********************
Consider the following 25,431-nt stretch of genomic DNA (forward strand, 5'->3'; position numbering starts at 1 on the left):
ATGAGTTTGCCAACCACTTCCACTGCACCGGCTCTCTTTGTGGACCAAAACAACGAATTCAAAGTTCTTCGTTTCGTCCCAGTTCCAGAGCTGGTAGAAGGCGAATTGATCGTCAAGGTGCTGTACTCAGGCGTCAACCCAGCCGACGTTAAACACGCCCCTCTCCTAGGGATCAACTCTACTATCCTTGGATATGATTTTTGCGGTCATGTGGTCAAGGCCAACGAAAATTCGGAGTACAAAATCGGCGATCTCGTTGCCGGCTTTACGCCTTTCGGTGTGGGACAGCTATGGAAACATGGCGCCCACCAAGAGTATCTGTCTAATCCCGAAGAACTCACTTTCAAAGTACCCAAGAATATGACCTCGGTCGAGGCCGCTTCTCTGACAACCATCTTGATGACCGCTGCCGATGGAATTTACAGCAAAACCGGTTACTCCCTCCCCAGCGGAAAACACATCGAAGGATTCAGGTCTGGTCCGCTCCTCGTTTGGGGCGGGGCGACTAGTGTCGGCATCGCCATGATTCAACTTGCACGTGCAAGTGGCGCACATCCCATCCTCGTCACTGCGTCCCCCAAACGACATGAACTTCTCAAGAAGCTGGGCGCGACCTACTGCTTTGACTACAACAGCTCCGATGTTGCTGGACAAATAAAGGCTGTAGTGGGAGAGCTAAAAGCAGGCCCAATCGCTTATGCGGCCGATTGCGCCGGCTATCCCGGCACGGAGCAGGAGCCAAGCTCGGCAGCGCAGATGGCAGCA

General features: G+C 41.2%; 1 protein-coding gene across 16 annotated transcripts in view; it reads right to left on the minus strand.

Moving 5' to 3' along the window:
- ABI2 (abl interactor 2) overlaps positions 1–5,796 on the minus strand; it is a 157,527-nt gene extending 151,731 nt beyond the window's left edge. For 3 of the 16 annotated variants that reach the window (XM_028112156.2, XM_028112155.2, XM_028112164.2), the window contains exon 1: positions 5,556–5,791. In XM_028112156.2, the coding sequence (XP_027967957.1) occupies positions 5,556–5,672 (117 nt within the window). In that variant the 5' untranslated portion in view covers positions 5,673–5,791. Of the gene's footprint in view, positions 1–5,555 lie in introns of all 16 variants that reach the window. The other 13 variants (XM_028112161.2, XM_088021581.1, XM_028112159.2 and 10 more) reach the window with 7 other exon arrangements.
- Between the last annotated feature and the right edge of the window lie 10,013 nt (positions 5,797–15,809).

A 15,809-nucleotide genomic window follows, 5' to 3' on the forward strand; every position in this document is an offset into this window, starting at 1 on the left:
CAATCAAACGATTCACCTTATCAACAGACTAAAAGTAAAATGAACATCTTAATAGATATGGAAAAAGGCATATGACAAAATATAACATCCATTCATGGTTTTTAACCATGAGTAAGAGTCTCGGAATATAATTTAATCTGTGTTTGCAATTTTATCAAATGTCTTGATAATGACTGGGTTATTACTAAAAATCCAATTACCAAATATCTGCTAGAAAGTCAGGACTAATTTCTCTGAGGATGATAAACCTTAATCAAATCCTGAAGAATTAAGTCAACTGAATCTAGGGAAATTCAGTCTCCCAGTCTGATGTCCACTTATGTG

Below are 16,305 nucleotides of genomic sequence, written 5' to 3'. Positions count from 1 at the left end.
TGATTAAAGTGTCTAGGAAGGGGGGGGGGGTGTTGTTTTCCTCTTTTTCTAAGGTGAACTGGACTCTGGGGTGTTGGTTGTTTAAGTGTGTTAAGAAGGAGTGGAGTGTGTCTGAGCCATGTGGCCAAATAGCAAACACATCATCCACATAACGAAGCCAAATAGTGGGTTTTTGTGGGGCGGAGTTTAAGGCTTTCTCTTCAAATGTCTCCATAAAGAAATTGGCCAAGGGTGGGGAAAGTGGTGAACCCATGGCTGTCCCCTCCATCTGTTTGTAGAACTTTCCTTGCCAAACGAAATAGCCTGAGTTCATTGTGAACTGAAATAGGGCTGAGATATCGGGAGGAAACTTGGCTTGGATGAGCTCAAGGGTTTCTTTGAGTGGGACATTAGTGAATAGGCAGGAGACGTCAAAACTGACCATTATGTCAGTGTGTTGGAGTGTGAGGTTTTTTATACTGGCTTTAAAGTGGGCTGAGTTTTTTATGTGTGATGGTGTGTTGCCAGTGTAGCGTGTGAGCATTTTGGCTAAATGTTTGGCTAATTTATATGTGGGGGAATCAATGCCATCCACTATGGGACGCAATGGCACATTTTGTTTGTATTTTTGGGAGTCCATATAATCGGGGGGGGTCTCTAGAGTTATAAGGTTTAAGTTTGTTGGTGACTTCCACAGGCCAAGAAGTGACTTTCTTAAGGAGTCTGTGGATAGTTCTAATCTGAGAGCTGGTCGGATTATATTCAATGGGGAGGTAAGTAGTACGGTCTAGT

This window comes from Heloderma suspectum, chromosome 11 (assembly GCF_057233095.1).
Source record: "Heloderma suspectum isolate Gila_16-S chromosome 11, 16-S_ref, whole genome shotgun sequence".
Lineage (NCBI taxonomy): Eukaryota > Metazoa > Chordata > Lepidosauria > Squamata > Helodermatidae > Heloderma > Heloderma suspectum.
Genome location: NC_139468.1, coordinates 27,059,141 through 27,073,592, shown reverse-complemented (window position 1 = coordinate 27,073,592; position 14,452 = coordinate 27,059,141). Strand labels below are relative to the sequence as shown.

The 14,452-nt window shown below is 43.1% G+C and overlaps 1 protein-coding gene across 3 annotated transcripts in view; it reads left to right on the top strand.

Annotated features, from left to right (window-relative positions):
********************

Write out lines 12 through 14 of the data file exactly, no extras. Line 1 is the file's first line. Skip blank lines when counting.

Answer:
Source record: "Heloderma suspectum isolate Gila_16-S chromosome 11, 16-S_ref, whole genome shotgun sequence".
Lineage (NCBI taxonomy): Eukaryota > Metazoa > Chordata > Lepidosauria > Squamata > Helodermatidae > Heloderma > Heloderma suspectum.
Genome location: NC_139468.1, coordinates 27,059,141 through 27,073,592, shown reverse-complemented (window position 1 = coordinate 27,073,592; position 14,452 = coordinate 27,059,141). Strand labels below are relative to the sequence as shown.